Is Generation X Avoiding Divorce?
Surprisingly, in today’s society, divorce is on the downswing. Many of the news reports say that the divorce rate is about 50%. That number is actually incorrect. In fact, it relates to the rates of divorce in the 70s and 80s. Current numbers indicate that the divorce rate has actually decreased. It does lead to the question:why are Generation Xers so determined to avoid divorce?
The answer may be quite simple. Many Generation Xers grew up in a time when their parents were divorced. They grew up being the children who were negatively impacted, quite often, by their parents separations, and often report being very angry about how it was all handled. As a result, getting divorced is as if they are seeing their worst nightmares come true. They don’t want to be like their parents, in fact, they want to do anything in their power to be the opposite of their parents.
Unfortunately, this could actually be detrimental to these couples. They may choose to stick it out when, in fact, it would be in their best interests TO divorce, and it could impact an individual’s well-being. Staying together to “prove a point” or to “prove that you can” isn’t necessarily in anybody’s best interest. Staying together because you are motivated to have a healthy relationship or motivated to continue a life together is.
Of course, this gets more complicated when there are children involved. Many people believe that they should stay together for the sake of the children. Unfortunately, children pick up on the antagonism of their parents, and that stress can trickle down and create some difficulties for them. Parents need to be good coparents, good partners, and that will be most beneficial to their children. What the trend seems to be is that parents put a great deal of focus ON their children (helicopter parents), which can create a dependency in their children and not allow their chidren to really learn how to be self-sufficient, self-motivated, etc. When the focus is solely on the children, it will impact the marriage negatively. It’s important to be able to find a way to focus on it all…not an easy accomplishment.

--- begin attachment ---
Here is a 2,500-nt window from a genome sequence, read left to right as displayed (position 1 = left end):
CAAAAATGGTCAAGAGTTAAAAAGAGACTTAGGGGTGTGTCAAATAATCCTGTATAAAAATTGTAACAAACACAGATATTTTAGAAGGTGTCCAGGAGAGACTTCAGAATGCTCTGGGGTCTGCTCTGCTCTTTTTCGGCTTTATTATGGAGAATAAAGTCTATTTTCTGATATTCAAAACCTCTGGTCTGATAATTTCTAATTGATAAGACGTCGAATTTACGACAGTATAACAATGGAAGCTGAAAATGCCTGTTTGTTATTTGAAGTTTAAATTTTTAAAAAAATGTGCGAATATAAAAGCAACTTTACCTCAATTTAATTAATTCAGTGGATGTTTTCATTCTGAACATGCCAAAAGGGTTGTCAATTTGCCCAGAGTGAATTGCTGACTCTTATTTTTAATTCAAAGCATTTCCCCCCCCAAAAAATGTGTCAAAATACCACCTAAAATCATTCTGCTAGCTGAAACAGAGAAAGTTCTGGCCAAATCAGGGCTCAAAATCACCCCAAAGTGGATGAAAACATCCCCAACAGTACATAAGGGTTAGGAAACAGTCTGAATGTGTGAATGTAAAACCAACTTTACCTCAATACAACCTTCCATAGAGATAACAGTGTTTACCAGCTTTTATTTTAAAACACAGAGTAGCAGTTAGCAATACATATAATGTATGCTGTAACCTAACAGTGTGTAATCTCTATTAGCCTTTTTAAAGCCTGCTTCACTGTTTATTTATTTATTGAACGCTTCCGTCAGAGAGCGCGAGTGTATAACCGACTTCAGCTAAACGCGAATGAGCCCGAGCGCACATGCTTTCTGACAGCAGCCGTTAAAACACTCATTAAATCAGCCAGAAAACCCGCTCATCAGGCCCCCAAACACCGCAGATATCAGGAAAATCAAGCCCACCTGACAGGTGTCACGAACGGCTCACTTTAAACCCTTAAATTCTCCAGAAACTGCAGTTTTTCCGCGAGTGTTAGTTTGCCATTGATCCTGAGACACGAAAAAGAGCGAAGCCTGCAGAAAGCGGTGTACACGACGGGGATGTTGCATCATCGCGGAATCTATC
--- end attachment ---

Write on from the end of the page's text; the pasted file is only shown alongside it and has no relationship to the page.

There may be psychological benefits to sticking it out, too. If you can work through the difficulties, it can make your relationship stronger. You can be a good team, especially with regard to raising your children. The support that is present allows you to feel more positively about things. The problem comes when these things do not exist, despite being married.
There are also benefits to divorcing at times. Relationships should bring something to each person. If most of what is brought to the table is negative, and the suffering outweighs the positives, then divorce might be an option. The key within a family is to learn how to continue to be effective co-parents while choosing not to be together. This can be a big challenge and is very important.
So, if there are benefits to both sticking it out and divorcing, what’s the best option? Of course, it is an individual thing. The pendulum went to one side with the Baby Boomers, when they often married young and then, upon growing up together, realized that they didn’t want to be in a relationship. The Boomers often focused on themselves more than on their children. Fast forward to the Generation Xers, who work hard to make their marriages successful, and might put too much attention on their children. Both sides may have their benefits, although neither is ideal. The pendulum needs to settle back in the middle. Children need the opportunity to fall down and learn to pick themselves up. Parents can be there after they do this, or to help at times when needed, but children won’t learn how to pick themselves up at all if they never fall. Finding a balance between both sides will help today’s children be more well-rounded and effective in life.
What are your thoughts as to the shift in divorce rates?
Here’s a link to the segment on The Early Show, in which I discussed this topic:
6. How does the recession influence divorce numbers and the psychology of staying together?
The recession does influence divorce. We know that raising families is expensive. Getting divorced can be expensive as well. In a recession, people may choose to stay together because it is just more financially viable. It takes shifting one’s thinking in a different way in order to do, and is being seen as happening more often than when we are not in a recession.